Latin America: Can Their Violence Rates Decrease?
by danielam on September 6, 2017 - 12:09am
On August 22, 2017, Robert Muggah and Juan Carlos Garzón wrote an article, What it will take to stem the violence in Latin America, in the Los Angeles Times about the violence in Latin America. They talk about the violence in many cities of Latin America which makes the citizens feel unsafe most of the time. In a survey, conducted by a new campaign called Instinct for Life, it was found that Latin Americans believe that violence in their countries can be stopped with prevention strategies, like education and employment, rather than increasing the punishments for the criminals. Instinct for Life is sponsored by a partnership between more than 40 Latin American organizations from Brazil, Colombia, El Salvador, Honduras, Guatemala, México, and Venezuela- which are the 7 countries with more homicides in the region.
The Instinct for Life campaign’s objective is to cut the homicides rates in Latin America in half by 2030. The article concluded with measures that can successfully prevent more homicides which were taken from the Instinct for Life campaign. These strategies focus on the youth of the country to help them stay away from violence and focus on acquiring new skills school which will help them in their future jobs to have a better life.
I find this source is reliable because the LA Times is the “largest metropolitan daily newspaper in the United States” according to LA Times website and Wikipedia. They are known worldwide and they have won many prizes for their news articles. The Los Angeles Times is a big news company with a good reputation and they know that if they posted false information then they would be known as unreliable and many will stop believing their news. This article provides statistics and evidence for the authors' arguments and provided the link to the website where they got the information which also included many graphs and more statistics. This means that they researched the topic and found outside articles which assist in proving their argument.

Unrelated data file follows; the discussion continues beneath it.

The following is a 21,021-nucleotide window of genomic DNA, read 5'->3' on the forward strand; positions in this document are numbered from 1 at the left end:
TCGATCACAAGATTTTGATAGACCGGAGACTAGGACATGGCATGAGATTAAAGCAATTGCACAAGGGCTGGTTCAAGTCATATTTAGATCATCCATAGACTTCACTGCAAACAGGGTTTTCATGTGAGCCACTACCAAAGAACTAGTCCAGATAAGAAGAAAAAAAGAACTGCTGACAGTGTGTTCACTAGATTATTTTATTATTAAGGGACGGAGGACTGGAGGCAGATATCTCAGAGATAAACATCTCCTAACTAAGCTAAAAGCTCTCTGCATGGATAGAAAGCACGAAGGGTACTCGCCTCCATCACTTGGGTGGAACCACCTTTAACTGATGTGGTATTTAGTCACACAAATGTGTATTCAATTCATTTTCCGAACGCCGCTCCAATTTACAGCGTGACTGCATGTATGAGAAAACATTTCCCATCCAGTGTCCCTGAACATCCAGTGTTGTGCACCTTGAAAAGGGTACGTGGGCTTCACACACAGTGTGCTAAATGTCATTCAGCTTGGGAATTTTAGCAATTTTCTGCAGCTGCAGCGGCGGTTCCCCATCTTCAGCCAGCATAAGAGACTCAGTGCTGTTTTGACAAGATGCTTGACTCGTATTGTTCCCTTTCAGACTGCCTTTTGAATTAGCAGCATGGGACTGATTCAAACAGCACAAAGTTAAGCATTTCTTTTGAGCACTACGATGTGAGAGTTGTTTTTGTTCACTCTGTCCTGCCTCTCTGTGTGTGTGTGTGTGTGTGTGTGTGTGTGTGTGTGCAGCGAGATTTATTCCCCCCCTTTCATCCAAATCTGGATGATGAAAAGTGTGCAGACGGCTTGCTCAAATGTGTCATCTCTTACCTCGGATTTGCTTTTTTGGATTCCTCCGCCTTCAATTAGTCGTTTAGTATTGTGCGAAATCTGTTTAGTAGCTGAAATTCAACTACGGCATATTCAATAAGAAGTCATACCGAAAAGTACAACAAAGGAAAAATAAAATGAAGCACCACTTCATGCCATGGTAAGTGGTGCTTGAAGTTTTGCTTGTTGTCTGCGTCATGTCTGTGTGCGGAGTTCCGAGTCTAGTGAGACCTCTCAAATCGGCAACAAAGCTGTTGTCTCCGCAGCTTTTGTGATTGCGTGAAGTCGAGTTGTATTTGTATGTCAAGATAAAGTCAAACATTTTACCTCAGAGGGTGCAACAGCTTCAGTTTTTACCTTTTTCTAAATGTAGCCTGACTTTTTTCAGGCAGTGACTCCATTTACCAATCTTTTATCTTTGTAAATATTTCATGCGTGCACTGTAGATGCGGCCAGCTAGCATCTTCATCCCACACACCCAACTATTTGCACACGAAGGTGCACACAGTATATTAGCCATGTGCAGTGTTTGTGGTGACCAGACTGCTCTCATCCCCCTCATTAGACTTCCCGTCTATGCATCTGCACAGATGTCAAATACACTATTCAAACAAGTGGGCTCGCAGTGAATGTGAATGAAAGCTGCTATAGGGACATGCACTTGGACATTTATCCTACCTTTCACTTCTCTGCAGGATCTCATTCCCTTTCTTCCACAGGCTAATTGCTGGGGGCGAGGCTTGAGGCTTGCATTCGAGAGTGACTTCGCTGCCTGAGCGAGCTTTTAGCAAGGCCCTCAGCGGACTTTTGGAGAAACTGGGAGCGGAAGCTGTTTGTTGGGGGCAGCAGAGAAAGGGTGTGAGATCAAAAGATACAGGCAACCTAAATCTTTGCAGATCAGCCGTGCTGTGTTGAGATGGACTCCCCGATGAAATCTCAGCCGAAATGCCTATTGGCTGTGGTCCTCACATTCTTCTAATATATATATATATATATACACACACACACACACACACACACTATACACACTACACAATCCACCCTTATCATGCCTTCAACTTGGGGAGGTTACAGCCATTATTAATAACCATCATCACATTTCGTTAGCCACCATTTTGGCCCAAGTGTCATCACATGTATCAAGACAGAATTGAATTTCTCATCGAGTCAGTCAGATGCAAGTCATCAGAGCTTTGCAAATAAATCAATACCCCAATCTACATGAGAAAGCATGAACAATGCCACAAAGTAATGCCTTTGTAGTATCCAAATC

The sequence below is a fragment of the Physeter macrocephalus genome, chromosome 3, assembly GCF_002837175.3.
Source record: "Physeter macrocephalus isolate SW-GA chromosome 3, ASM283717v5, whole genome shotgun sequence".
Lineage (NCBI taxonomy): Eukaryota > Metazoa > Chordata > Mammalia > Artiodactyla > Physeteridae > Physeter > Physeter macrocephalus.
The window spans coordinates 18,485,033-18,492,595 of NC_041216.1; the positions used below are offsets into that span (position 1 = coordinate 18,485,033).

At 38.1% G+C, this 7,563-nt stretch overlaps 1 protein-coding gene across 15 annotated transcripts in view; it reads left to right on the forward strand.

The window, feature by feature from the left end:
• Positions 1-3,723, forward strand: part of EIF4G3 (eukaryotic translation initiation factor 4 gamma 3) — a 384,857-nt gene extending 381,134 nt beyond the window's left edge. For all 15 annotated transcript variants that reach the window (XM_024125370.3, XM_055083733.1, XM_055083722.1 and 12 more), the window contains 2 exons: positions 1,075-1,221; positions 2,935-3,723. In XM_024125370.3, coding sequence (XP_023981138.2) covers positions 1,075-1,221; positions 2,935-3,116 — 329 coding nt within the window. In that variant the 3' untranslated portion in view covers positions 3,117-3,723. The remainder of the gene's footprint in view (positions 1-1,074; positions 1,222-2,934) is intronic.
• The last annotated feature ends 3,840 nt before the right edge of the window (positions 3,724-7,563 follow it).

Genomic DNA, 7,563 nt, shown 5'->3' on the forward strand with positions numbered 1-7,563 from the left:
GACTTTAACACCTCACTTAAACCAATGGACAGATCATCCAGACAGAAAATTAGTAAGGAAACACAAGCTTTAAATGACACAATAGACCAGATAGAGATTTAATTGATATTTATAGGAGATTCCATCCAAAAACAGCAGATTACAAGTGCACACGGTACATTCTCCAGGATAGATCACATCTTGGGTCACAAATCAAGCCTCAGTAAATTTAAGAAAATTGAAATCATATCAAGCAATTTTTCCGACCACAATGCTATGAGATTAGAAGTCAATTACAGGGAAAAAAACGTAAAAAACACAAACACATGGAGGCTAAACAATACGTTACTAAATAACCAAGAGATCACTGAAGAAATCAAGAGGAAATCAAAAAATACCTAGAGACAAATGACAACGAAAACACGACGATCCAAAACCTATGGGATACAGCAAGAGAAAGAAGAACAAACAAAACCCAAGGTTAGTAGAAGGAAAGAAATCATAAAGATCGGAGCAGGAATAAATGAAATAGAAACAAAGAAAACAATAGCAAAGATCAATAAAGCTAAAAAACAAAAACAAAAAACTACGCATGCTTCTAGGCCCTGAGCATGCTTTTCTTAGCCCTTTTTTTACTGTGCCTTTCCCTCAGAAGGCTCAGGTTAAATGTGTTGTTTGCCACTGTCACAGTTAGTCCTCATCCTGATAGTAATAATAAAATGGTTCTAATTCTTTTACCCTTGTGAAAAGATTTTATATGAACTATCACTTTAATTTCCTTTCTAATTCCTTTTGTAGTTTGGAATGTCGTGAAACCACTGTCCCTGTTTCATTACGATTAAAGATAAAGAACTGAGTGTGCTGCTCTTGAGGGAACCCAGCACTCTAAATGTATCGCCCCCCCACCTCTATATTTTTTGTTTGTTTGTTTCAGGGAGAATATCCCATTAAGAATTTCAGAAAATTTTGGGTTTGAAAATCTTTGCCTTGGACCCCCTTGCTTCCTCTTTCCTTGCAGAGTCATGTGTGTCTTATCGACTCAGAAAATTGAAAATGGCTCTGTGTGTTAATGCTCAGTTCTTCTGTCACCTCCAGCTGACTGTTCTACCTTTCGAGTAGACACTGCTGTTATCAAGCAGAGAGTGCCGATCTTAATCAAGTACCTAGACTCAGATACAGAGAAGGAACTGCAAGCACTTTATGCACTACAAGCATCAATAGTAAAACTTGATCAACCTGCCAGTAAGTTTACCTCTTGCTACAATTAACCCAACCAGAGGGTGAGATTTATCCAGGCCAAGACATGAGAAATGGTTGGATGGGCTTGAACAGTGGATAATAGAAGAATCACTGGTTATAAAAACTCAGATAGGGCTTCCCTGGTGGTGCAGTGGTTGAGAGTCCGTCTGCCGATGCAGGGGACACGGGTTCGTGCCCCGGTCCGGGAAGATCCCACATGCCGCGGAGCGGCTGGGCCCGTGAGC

Both authors, Muggah and Garzón, have a position in the Igarape Institute in Rio de Janeiro, Brazil. “The Igarapé Institute is an independent think and do tank devoted to evidence-based policy and action on complex security, justice and development challenges in Brazil, Latin America, and Africa.” Their goal is to motivate debate, nurture communication, and initiate action. This gives them more credibility to their argument because they study, analyze and work with the Latin American community. They write about a subject they know and have researched for some years.
In order to know if a source is reliable certain things must be done. For example, you should look at the source itself, is it a big news company or a blog written by someone? Also, search for the author are they well-known writers or reporters? In the article, are there any outside links that give proof of the argument or is it all opinion based?